As I’ve started climbing and skiing more, I’d say my motivations have evolved slightly. It’s now the buzz you get from challenging yourself, pushing your limits and scaring yourself a little in mountainous environments. My favorite shoots to do nowadays are the ones where I get to actually ski or climb some objective whilst trying to take decent photos. I love the challenge of trying to be creative whilst you’re dealing with a whole load of other factors, like staying warm and dry, making sound mountain decisions and trying to get yourself up a route.
How does the snow, ice and sheer coldness affect your photography?
My Sony cameras are pretty hardy and will keep firing even when it gets really cold and wet. There are simple tricks that help like keeping spare batteries in pockets close to your body so they keep warm, having a drybag to hand in case it gets really wet and you want to keep your camera out of the worst of it, and also bringing a spare compact camera on a shoot (if you can afford the weight), in case something does happen!
How heavy is the photography gear you’re carrying up the mountain?
I try and keep the kit I’m using relatively light. I’m already carrying a load of climbing kit and extra clothing to keep warm and if you weigh yourself down with lots of kit during the walk-in then you won’t have much energy to run around taking photos.
I tend to use one full frame Sony mirrorless body with a wide-angle zoom lens on it (I reckon I use this lens for about 80-90% of my shots) and then maybe a Sony APS-C mirrorless body with a telephoto lens as well if I reckon I can afford the weight. This gives me a bit of redundancy and avoids having to change lenses if the weather’s bad (which is a quick route to getting a tonne of snow in your camera).
Do you have to be a decent (mixed) climber yourself to shoot in these conditions or do you consider abseiling from the top?
It certainly helps, as it opens up options to shoot bigger routes where you can climb as two pairs and photograph the second pair on the route as they climb behind you. Most of the time I’ll just work independently though and either photograph the climb from a distance with a long lens, or set up a static rope at the top of the cliff and rappel into a position to shoot from. If you’re doing this then it definitely pays to be good with the cold!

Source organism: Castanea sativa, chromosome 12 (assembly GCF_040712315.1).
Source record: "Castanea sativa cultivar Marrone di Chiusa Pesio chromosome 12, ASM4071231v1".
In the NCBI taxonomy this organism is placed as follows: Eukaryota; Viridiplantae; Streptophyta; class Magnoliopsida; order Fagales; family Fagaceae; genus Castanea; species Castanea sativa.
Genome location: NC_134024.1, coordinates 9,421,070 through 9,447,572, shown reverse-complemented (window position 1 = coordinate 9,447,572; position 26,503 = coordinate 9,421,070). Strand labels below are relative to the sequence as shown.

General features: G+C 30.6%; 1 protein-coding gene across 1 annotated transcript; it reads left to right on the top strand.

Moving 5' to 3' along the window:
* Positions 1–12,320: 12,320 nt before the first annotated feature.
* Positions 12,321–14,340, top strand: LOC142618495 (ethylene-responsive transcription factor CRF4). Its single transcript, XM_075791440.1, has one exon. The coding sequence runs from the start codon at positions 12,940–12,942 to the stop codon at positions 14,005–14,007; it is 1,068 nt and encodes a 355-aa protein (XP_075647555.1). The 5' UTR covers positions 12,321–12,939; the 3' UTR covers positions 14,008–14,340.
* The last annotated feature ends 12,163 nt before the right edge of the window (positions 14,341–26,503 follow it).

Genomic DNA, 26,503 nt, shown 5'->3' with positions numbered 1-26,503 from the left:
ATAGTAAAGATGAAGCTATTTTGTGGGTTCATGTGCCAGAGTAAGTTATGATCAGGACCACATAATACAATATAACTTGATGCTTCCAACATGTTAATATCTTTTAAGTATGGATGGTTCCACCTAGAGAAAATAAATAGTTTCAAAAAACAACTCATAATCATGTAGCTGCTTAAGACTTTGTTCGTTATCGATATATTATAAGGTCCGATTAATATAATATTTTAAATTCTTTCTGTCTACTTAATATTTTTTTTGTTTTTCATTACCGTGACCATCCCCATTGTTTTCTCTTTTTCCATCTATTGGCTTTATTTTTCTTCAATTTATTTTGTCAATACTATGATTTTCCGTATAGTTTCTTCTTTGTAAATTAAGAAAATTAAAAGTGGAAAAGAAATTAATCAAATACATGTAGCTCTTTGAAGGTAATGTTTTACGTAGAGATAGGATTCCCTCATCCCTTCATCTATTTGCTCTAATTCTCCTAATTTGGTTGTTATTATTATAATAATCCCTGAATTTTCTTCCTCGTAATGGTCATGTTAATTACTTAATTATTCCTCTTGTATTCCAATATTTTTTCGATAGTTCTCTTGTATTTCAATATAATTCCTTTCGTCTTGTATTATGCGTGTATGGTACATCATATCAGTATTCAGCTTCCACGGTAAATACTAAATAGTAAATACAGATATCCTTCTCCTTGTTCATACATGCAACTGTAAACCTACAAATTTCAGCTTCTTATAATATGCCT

Bad or even no views due to weather puts more focus on the climber and the wall right in front of you. What are the challenges and techniques to overcome this and get good shots?
For sure, the bad weather days can make it a bit more challenging and you have to be a bit more creative about getting a shot. If the visibility is bad, then you need to think about getting close to the action, otherwise your photos aren’t gonna have much in them! Sometimes you just need to have a little patience too. Even on the total white-out days, you will get patches where the visibility improves, and you might be able to get something from further away, you just need to be very aware of what’s going on, even checking updated forecasts out on the hill, and then reacting quickly when the weather does change.
I would say that some of the most challenging weather conditions to work in are actually the sunny days. This is because the routes being climbed are often on north faces, which don’t catch much sun during the winter. As such you can end up with your subject climbing in the shade against a brightly lit up background, which is a hard shot to edit well as it’s got far too much contrast in it. My favorite days are the slightly overcast days, where the clouds almost act like a giant softbox and you get this really nice soft, diffused light coming through.
Check out more of Hamish on Instagram!